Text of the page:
A double tap is a shooting technique where two shots are fired at the same target with the same sight picture.
Instruction and practice of the double-tap improves overall accuracy as shooters often do not have the gun fully extended on the first shot meaning the second of a double-tap is usually the better.
Rule #2 of Zombieland – Double Tap.You think it’s dead (technically it was before you shot it), one more makes 100% sure.
Ok this might be my first blog about zombies. I must admit I do enjoy some of the more tame zombie movies so apologies if you’re disappointed in me.. Actually I’m probably ok if you’re disappointed but at least I’m honest about it.
Christians are really good at Double Tapping ourselves. I grew up in church and more specifically in church leadership and have watched it my whole life. We’re so quick to judge tiny items in other people, completely pass over our own hangups, and forget that we are prone to failure and very human and should therefore probably relax and have a laugh at ourselves from time to time.
If you can’t laugh at yourself you’ll probably repeat the same failures? Is this true in your life?
System failure in regards to technology generally has to do with at least these two things: 1. Ignorance and 2. Lack of Discipline.
Sin and recurring problems are like zombies in our lives. They represent the death of relationships and mindlessly follow us from place to place disrupting everything and eventually killing the things we love the most in our lives. We need to put the zombies down. Whether it is the zombie of addiction to fractured time management, lack of engagement with those we love the most, or devastating things like pornography and other death-dealing issues, we really really need to figure out a way to put the zombies down.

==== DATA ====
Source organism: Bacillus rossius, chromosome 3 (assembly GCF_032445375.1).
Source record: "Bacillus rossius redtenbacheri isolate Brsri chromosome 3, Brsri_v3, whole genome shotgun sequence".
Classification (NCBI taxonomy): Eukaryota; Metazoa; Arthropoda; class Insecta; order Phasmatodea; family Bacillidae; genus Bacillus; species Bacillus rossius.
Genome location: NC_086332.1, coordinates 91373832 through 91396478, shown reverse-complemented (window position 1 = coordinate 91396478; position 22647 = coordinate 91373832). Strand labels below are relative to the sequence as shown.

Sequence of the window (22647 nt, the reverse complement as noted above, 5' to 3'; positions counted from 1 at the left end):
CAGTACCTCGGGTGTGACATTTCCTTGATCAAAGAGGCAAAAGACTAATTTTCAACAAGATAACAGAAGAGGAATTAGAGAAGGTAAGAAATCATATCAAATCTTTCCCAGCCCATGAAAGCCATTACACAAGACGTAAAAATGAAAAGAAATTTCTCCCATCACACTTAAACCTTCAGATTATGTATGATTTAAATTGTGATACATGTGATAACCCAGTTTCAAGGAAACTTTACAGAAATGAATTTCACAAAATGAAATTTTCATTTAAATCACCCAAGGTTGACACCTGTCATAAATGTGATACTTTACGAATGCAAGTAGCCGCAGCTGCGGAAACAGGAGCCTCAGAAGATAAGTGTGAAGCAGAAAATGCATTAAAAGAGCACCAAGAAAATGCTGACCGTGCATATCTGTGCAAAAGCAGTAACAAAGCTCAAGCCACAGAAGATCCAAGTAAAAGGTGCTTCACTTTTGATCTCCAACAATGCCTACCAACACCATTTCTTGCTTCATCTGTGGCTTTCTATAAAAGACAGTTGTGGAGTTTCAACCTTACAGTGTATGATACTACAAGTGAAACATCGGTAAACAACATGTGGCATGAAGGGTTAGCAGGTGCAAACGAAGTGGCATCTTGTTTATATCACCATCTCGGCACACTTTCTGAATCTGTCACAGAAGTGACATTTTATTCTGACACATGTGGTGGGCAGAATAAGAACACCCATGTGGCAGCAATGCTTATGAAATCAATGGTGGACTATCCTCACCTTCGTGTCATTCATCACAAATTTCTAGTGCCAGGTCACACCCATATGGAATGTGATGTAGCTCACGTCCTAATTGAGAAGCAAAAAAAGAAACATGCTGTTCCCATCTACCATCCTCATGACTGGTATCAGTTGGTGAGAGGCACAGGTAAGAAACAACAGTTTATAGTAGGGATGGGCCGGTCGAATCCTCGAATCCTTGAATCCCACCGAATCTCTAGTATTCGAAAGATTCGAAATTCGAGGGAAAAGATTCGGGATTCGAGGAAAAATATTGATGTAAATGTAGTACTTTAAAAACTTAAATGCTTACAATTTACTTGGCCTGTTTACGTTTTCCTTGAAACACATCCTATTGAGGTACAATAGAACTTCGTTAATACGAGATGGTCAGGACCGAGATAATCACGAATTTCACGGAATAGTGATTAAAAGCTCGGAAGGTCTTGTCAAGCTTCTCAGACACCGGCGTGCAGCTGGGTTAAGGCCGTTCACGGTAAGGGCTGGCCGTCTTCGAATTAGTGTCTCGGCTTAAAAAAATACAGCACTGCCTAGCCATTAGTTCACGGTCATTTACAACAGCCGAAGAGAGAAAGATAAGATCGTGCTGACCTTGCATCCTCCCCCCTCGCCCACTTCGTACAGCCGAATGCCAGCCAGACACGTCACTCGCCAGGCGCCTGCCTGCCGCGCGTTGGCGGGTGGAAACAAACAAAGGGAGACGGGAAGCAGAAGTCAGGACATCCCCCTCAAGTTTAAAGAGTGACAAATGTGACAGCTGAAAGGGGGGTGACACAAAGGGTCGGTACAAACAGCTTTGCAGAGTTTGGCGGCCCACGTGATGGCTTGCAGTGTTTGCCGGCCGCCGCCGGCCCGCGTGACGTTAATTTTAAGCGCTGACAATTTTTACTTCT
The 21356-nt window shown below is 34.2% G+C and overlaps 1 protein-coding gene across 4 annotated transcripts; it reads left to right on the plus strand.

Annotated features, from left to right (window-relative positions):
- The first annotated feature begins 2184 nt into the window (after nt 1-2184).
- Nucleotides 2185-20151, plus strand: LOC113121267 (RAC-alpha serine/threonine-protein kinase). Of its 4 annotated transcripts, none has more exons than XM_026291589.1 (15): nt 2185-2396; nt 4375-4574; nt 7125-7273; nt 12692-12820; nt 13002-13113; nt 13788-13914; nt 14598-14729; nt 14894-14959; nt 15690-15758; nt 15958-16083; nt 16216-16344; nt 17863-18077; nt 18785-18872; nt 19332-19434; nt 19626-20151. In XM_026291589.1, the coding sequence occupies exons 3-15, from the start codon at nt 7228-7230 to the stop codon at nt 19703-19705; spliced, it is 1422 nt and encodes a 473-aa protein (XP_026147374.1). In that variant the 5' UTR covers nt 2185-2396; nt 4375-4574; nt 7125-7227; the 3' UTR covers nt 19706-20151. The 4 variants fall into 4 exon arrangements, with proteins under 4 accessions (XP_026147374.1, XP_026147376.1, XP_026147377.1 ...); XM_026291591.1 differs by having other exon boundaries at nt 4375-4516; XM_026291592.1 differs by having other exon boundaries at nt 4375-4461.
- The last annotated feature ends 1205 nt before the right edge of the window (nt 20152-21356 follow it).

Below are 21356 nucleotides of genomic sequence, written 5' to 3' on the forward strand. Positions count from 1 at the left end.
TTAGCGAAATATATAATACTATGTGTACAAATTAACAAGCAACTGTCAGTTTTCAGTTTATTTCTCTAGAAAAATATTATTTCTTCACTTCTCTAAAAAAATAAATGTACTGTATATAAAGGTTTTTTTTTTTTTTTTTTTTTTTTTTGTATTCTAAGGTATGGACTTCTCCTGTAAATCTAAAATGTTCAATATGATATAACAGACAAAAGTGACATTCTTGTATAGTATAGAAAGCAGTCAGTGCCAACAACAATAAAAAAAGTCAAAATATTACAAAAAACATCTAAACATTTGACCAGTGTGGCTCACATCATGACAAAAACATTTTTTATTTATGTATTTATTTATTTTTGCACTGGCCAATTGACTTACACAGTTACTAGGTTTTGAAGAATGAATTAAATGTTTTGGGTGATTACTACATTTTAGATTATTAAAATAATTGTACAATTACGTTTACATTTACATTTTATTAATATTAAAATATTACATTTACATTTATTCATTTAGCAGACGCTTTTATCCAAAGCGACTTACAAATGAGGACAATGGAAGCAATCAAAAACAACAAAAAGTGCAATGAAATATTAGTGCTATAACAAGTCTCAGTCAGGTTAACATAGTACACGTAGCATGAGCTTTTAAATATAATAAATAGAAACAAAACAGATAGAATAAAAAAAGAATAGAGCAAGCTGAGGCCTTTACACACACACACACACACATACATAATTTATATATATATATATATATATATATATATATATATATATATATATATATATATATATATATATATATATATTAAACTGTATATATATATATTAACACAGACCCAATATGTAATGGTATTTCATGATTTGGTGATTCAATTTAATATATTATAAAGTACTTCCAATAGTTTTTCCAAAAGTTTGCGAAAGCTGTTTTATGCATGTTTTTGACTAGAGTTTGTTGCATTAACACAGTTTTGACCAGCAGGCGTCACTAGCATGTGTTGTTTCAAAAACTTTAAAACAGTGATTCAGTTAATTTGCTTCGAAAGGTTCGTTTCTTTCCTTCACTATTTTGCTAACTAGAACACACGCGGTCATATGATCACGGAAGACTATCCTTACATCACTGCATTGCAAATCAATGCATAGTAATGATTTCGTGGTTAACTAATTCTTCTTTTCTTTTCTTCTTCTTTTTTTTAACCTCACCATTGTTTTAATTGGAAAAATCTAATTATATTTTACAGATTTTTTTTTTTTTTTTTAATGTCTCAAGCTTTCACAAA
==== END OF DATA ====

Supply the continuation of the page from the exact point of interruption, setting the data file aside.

The Double Tap is normally two shots to the head when dealing with zombies. Make sure it stays down!
But that’s not what we do is it? We try to deal with it ourselves and keep it quiet while we pull the trigger again and again in secret, missing the target nearly every time. What we’re actually dealing with are bad habits. Habits change how your brain works over time and take months and years sometimes to break and change into something healthy.
Pride in North American culture is the thing that cripples us before the battle. We somehow think that we will be able to beat these things by ourselves when, in actuality:
WE HAVE NEVER ACTUALLY WON THAT PARTICULAR BATTLE AND WE’VE BEEN FIGHTING IT FOR YEARS!
Sorry for the all-caps but I had to get the point across. Why on earth would we think we can beat this alone if we never have beaten it in the past?
It’s ridiculous but we all think that way. Pride. Arrogance. Image. We would rather eventually destroy everything we love over time than risk embarrassment. That’s normally what it comes down to.
My mentors were an embarrassing sort of deal. They weren’t overly concerned with my image and, honestly, weren’t overly sensitive to not hurting my feelings. Yet these are the relationships I value the most in my life and credit any success I have had to.
“But aren’t you supposed to credit success to God?”
Thank you religious Christian for bringing that up:) Of course I credit God for these people but it is never a conflict of interests to credit and honor the people God gave to teach me. It is all the same thing to me.
My mentors taught me to fight for things that matter. They were and are brutally honest with me about shortcomings or issues in my life or ministry. Not all of my mentors are smarter than me in everything or even older than me, but they are all valuable.